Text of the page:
bambuserA mobile video streaming service Bambuser has made new inroads in Sweden. The service is much (if not exactly) like the US based Qik. Bambuser just announced that they released a widely improved version of our application for Symbian S60 and UIQ.

The problem with live mobile video is two fold: First is latency, which kills any meaningful interaction when it passes a certain very low limit. Second, inverserly correlated with the fist one, is the video quality one is streaming. Naturally, a bad quality kills not only the ablity to interact, but quite successfully also the ability to watch the video at all. These two together are the main culprits to why live mobile video streaming has delivered such a terrible user experience.

But now, in order to keep you as close to real-time as possible Bambuser will drop a few frames here and there which often still allows you to get a good video, but will also store any dropped frame or audio that can’t get through while you’re live and give you the option to complete your video with this data immediately after your live broadcast. This allows Bambuser to keep latency at a minimum while also providing the viewer with a perfect video when watching on demand. Read more about the release here. In addition to the released version for Symbian S60 and UIQ, we have also heard that the company is coming out with a iPhone version soon.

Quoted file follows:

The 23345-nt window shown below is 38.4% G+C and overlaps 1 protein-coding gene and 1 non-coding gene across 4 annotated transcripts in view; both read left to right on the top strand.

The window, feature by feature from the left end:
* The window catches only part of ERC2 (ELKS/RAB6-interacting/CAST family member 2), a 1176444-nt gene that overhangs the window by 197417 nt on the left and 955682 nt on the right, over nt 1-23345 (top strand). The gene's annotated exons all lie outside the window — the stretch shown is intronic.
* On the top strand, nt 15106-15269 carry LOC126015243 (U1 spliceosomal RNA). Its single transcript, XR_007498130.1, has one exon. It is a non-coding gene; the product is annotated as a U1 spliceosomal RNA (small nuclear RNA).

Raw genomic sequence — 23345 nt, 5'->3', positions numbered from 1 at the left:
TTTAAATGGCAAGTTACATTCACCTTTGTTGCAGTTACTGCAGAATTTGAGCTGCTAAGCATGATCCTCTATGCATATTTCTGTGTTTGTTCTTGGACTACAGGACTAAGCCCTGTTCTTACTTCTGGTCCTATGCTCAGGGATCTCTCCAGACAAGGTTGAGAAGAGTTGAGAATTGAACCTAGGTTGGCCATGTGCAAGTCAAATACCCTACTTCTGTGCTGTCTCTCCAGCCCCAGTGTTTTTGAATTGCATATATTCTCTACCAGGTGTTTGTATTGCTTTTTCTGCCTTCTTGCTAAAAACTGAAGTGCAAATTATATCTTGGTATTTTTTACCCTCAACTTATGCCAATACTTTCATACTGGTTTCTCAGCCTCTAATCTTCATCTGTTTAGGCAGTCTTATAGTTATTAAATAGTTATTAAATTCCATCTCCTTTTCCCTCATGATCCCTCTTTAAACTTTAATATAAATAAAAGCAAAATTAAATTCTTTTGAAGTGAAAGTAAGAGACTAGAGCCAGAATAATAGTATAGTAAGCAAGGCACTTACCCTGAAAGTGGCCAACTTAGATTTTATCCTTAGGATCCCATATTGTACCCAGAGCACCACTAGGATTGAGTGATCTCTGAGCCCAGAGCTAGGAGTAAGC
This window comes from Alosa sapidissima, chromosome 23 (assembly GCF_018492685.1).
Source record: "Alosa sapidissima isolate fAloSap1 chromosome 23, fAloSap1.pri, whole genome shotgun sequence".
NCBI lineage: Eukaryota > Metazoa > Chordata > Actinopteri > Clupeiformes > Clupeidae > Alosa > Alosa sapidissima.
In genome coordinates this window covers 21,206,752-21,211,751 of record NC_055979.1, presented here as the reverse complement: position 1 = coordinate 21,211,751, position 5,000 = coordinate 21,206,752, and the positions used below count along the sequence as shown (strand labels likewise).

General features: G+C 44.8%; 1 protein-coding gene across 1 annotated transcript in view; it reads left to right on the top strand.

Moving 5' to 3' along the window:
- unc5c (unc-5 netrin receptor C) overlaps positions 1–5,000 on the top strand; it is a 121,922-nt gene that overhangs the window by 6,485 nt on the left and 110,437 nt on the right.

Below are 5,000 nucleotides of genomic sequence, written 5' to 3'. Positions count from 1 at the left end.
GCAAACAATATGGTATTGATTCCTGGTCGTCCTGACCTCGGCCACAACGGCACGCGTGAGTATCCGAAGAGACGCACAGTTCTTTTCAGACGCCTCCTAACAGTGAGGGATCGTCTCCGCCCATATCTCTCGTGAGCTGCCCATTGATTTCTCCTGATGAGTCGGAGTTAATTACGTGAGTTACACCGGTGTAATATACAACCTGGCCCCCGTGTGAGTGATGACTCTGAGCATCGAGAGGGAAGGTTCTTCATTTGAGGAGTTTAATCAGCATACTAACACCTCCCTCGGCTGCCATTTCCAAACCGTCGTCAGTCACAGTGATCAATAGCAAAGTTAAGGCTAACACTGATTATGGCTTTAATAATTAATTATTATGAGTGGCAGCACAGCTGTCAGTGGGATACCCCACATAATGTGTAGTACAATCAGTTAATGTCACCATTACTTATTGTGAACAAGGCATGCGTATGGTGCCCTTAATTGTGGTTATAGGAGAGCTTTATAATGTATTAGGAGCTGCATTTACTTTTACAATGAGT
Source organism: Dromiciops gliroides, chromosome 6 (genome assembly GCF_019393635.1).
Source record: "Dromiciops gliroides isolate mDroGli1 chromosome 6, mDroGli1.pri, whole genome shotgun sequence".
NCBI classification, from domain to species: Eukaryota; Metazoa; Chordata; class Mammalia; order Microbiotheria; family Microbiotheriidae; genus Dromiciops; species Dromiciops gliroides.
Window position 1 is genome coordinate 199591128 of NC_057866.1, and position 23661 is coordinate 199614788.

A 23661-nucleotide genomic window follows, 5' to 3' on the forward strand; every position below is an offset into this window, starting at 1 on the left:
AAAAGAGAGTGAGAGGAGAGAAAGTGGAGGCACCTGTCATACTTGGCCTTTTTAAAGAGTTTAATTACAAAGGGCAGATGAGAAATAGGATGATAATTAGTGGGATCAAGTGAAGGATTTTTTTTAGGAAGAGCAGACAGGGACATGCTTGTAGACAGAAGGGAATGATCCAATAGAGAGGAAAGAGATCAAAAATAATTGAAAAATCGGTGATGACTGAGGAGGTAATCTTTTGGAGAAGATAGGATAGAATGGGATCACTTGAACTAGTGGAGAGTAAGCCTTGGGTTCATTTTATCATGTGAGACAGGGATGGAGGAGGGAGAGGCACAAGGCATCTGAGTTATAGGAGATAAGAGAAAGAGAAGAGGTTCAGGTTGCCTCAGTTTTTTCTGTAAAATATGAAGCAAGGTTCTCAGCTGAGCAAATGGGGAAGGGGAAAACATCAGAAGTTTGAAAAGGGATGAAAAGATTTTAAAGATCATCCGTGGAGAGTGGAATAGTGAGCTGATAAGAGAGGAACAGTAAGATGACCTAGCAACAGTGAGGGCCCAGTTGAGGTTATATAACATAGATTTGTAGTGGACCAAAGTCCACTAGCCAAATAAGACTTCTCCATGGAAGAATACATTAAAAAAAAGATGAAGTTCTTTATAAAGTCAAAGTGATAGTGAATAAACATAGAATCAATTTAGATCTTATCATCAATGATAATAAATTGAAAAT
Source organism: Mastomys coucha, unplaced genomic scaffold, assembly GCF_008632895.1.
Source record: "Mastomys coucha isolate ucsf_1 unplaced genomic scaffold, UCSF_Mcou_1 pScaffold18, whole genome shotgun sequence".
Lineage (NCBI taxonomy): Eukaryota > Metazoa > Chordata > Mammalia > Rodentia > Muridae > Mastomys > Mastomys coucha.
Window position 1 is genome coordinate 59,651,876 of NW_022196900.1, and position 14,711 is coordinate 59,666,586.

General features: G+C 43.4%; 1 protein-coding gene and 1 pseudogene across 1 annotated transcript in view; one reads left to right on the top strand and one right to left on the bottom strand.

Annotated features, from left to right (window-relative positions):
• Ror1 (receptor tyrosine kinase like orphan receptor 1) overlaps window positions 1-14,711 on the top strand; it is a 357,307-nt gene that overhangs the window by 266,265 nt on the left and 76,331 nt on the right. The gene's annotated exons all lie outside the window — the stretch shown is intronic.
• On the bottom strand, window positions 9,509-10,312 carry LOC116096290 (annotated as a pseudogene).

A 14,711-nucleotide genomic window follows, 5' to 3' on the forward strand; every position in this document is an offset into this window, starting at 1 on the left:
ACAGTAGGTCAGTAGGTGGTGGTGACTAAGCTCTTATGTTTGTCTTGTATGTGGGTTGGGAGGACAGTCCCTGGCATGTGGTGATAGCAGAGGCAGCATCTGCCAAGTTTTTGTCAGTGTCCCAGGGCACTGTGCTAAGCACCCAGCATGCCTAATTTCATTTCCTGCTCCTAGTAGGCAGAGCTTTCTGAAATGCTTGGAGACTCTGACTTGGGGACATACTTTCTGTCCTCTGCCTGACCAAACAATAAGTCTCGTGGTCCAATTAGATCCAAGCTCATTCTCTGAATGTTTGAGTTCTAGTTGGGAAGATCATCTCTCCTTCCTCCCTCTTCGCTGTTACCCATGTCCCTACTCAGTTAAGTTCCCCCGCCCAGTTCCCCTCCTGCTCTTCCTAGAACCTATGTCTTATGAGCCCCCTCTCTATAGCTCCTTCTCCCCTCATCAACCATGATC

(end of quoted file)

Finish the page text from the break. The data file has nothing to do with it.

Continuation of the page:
This in itself is newsworthy, but there’s more.

Swedish TV4 used Bambuser as a part of their Live talk show “Kvällsöppet” on Swedish national TV. Bambuser was used to provide a live feed from the home of blogger Marcus Birro who couldn’t be there in person but took part in the discussion from a distance.

Now, this might sound like a small thing but when put it in a historical context it can be yet again that little snowball that eventually will turn into an avalanche of mainstream. I am not sure whether the big mainstream will ever see a service just like a Bambuser or Qik, but the concept just took another step: To misquote Neil Armstrong, where this was perhaps a small step for TV4, it could be a giant leap for streaming mobile video even though nobody can tell before we can look at it from the comfort of hindsight. The exact format, device, usage culture and context and much of others things around it will change and evolve, but in one form or another, I believe, there is something interesting about to happen with traditional media practically all but dying. Streaming mobile video might be just a piece to whatever is about the emerge, but I believe it has its role to play.

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